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    I find Mypyc to be the single most interesting project in the py-* space.

    I used to love Ruby. I still kinda do, but it’s dwindled. I like that it kinda flows with my thoughts, I like how blocks kinda serve as those units of “oh, and it also needs to do THIS” that I can toss around freely. I’ve written some TERRIBLE ruby, where I’ll have 30-40+ methods chained on File.read, and that’s how I’d process some file. I didn’t think it was terrible at the time, because the job got done. Certainly, that’s preferable to it not getting done at all, but all the same there’s a lesson to be learned.

    Typing. I think the first experience I had with a statically typed language was Scala. I could still do my regular-ol’ “chain until satisfied” approach just like I did in Ruby, with the addition of type safety. I really began to understand some of the benefits when I was changing over some complicated Ruby classes into Scala code, and I’d bang against the guard rails in a much more effective way than with ruby.

    some_object.tap{|o| puts "issue_with_index??? --> #{o} " }
    

    I’ll be honest, I solved almost all my bugs for a long time with some variation of Object#tap.

    Something clicked in my head and I began to understand the benefits of using types to restrict the domain I was in, to try and model the problem not just with my mind, but by the very language constructs I was supposed to be using in the first place!

    Types are such a rich tool for novices or hobbyists like myself, because it forces me to expand my way of thinking. I swear, 90% or more of the 10s of thousands of lines of ruby I’ve written is mostly just cruel abuse of blocks, Enumerable, and some basic understanding of how Ruby does File I/O under the hood.

    All this to say, I’ve been picking up Python lately and I have a little watch script that runs Mypy and checks all my type annotations, runs my build, etc etc. It’s so refreshing to be working dynamically, knowing that when I do get stuck, I can dig into those little dir hidey-holes, and then once I’ve uncovered my way through the tunnel into the light, I have mypy to check my types and make sure everything is up to snuff. Mypyc is such a cool idea because it is doing the maximal thing with having all that type information by feeding it all into a compiler and generating native code. For processing scripts and hopefully some SciPy stuff too, I can see Mypyc bringing Python back into more stable footing in that arena. I’ve had my eyes on Julia since I dug through Jeff’s Femtolisp code, and while it’s a very cool language and a very sensible approach to the structure of technical programs, I don’t think the ease of use is there to really say “Julia is a general-purpose language” without it being tongue in cheek. Multiple dispatch is wonderful for interactive development, but otherwise imo, it’s more cognitively demanding than reading a good ol’ Python class with good SOLID ergonomics. A class does a thing, here’s what it does, here’s what it needs, here’s how to call it, and it’s just that simple. I think Julia should’ve gone with traits.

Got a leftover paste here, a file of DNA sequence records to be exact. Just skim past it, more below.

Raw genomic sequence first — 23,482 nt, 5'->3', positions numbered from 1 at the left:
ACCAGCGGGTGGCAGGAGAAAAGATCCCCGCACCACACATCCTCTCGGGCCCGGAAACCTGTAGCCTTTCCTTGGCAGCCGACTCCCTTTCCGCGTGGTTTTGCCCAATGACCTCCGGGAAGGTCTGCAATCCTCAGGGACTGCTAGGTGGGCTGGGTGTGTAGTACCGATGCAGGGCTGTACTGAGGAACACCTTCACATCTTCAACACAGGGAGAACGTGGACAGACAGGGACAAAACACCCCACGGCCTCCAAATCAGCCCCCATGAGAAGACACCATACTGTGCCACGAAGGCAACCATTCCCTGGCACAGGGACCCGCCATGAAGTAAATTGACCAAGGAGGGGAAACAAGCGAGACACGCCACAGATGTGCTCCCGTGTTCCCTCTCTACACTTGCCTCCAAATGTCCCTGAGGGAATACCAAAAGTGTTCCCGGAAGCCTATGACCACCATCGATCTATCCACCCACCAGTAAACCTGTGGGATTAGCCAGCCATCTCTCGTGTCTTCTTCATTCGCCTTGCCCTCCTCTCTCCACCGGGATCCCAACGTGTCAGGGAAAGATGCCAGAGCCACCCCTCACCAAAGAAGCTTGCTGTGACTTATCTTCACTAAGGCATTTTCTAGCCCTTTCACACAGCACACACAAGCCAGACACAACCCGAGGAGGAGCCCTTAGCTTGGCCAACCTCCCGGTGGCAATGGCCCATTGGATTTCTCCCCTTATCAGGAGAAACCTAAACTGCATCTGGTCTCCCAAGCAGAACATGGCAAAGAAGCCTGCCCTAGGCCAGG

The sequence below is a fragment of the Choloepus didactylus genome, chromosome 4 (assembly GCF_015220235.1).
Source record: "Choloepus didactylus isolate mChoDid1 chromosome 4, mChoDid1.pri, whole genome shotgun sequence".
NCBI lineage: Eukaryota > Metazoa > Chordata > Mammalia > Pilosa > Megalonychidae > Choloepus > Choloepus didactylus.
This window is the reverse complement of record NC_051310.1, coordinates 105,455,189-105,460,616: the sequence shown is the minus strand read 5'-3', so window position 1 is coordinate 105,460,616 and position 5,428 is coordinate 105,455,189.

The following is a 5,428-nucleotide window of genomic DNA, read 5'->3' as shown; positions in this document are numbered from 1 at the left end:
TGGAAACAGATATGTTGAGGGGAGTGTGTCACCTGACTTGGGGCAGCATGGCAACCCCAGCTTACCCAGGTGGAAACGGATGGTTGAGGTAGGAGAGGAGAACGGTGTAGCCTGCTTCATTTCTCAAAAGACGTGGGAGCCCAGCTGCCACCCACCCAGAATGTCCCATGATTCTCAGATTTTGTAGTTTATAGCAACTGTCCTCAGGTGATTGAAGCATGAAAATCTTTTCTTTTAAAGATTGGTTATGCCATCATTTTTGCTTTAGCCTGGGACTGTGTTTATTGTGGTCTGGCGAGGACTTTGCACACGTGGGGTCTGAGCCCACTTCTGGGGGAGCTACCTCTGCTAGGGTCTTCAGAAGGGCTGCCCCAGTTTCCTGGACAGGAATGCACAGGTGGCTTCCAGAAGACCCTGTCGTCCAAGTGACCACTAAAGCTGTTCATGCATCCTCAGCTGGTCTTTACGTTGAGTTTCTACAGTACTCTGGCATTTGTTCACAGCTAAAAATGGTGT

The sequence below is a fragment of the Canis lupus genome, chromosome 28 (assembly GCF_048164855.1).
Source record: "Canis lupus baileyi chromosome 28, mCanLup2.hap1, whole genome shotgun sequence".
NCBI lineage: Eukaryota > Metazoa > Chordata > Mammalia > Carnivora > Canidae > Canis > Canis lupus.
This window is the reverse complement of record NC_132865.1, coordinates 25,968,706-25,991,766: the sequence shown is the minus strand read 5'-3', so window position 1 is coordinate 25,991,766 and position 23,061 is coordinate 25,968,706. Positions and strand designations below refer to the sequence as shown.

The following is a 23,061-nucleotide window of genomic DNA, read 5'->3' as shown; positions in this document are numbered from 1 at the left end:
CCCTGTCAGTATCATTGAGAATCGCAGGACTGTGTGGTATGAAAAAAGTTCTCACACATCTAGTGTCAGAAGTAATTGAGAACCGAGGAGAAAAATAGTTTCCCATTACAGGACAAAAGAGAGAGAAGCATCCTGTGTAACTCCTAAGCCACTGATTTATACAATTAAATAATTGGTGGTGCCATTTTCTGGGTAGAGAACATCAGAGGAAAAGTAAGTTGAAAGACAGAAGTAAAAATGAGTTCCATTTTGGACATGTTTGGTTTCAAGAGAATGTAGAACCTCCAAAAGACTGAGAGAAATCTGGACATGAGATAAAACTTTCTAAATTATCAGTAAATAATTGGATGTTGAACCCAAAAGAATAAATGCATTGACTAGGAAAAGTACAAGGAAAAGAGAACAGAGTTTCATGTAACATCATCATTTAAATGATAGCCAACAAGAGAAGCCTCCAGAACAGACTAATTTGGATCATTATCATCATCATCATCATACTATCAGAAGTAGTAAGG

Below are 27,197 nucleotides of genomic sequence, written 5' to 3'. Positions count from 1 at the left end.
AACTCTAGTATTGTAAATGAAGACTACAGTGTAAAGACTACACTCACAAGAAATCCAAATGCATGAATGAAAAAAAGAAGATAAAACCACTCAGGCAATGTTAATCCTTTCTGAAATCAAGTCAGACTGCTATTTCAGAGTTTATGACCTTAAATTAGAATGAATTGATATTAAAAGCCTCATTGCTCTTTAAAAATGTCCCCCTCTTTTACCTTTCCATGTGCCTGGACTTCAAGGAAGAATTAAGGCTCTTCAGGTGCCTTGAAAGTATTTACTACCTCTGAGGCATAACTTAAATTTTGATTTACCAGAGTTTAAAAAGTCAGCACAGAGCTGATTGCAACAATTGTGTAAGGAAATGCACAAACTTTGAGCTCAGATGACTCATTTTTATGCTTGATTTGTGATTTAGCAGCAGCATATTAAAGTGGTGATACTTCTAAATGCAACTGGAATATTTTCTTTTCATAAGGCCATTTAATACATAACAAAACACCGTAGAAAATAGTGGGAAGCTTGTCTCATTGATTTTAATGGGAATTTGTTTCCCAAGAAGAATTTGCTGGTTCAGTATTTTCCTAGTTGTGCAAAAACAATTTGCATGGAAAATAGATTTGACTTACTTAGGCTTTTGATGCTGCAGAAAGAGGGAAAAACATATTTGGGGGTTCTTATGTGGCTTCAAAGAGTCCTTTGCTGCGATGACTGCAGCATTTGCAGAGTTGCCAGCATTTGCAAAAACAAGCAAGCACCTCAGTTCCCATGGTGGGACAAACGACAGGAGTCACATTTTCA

Anyhow, this is Python’s chance to say “Hey, we have types, we have a way to generate native code with a typesafe front end, we can compete on some level via performance in a technical computing domain.”

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      My dream is that tools like mypy and TypeScript will eventually have ways of communicating type information back to their interpreters, and give our dynamically-typed languages performance boosts. This feels like a great first step in that direction!

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        Note that such dream is already achieved in Dart.

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          The point isn’t for new languages; it’s to bring performance enhancements to existing dynamically-typed languages.

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        This weekend, I was thinking about how it would be possible to compile Python code to a Python C extension and I stumbled upon Mypyc which seems very promising.

        Even if the project is its early stage, it seems quite active:

        Have you ever toyed with Mypyc ? What do you think about it ?

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          I haven’t toyed with Mypyc, though I’ve been meaning to.

          If you’re looking to compile Python to extension modules, take a look at Cython - a fairly mature transpiler that does exactly that.

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            The downside of Cython is that it came before MyPy so it’s type annotations are more C-like. I’d love to see these projects converge, with a MyPy front end on the Cython compiler.

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              Have you seen https://github.com/cython/cython/issues/1672.

              They’ve added some support for the PEP-484 style annotations.